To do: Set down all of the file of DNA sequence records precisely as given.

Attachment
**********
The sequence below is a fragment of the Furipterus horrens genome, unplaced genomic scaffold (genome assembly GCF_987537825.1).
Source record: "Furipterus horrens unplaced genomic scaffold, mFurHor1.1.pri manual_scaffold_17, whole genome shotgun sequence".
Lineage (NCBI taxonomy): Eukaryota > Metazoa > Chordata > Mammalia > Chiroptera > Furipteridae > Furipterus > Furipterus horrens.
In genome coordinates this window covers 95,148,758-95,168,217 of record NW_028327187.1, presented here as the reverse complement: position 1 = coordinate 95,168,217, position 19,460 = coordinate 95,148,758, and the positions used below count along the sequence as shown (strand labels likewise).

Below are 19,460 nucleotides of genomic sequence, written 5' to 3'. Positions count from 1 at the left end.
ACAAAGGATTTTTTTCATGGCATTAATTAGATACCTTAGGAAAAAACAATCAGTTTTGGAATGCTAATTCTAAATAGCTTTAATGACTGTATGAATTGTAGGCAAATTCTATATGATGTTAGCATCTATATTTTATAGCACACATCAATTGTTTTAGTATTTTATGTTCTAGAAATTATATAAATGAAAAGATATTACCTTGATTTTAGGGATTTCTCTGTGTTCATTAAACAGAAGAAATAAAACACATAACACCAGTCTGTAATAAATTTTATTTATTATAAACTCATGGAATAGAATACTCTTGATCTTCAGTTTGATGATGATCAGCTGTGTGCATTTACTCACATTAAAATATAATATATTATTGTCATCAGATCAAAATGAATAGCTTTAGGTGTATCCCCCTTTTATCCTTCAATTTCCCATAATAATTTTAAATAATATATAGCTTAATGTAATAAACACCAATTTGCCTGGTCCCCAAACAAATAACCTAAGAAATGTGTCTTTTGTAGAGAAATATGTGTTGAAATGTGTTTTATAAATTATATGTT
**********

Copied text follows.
The sequence below is a fragment of the Furipterus horrens genome, unplaced genomic scaffold (genome assembly GCF_987537825.1).
Source record: "Furipterus horrens unplaced genomic scaffold, mFurHor1.1.pri manual_scaffold_17, whole genome shotgun sequence".
Lineage (NCBI taxonomy): Eukaryota > Metazoa > Chordata > Mammalia > Chiroptera > Furipteridae > Furipterus > Furipterus horrens.
In genome coordinates this window covers 95,148,758-95,168,217 of record NW_028327187.1, presented here as the reverse complement: position 1 = coordinate 95,168,217, position 19,460 = coordinate 95,148,758, and the positions used below count along the sequence as shown (strand labels likewise).

Below are 19,460 nucleotides of genomic sequence, written 5' to 3'. Positions count from 1 at the left end.
ACAAAGGATTTTTTTCATGGCATTAATTAGATACCTTAGGAAAAAACAATCAGTTTTGGAATGCTAATTCTAAATAGCTTTAATGACTGTATGAATTGTAGGCAAATTCTATATGATGTTAGCATCTATATTTTATAGCACACATCAATTGTTTTAGTATTTTATGTTCTAGAAATTATATAAATGAAAAGATATTACCTTGATTTTAGGGATTTCTCTGTGTTCATTAAACAGAAGAAATAAAACACATAACACCAGTCTGTAATAAATTTTATTTATTATAAACTCATGGAATAGAATACTCTTGATCTTCAGTTTGATGATGATCAGCTGTGTGCATTTACTCACATTAAAATATAATATATTATTGTCATCAGATCAAAATGAATAGCTTTAGGTGTATCCCCCTTTTATCCTTCAATTTCCCATAATAATTTTAAATAATATATAGCTTAATGTAATAAACACCAATTTGCCTGGTCCCCAAACAAATAACCTAAGAAATGTGTCTTTTGTAGAGAAATATGTGTTGAAATGTGTTTTATAAATTATATGTT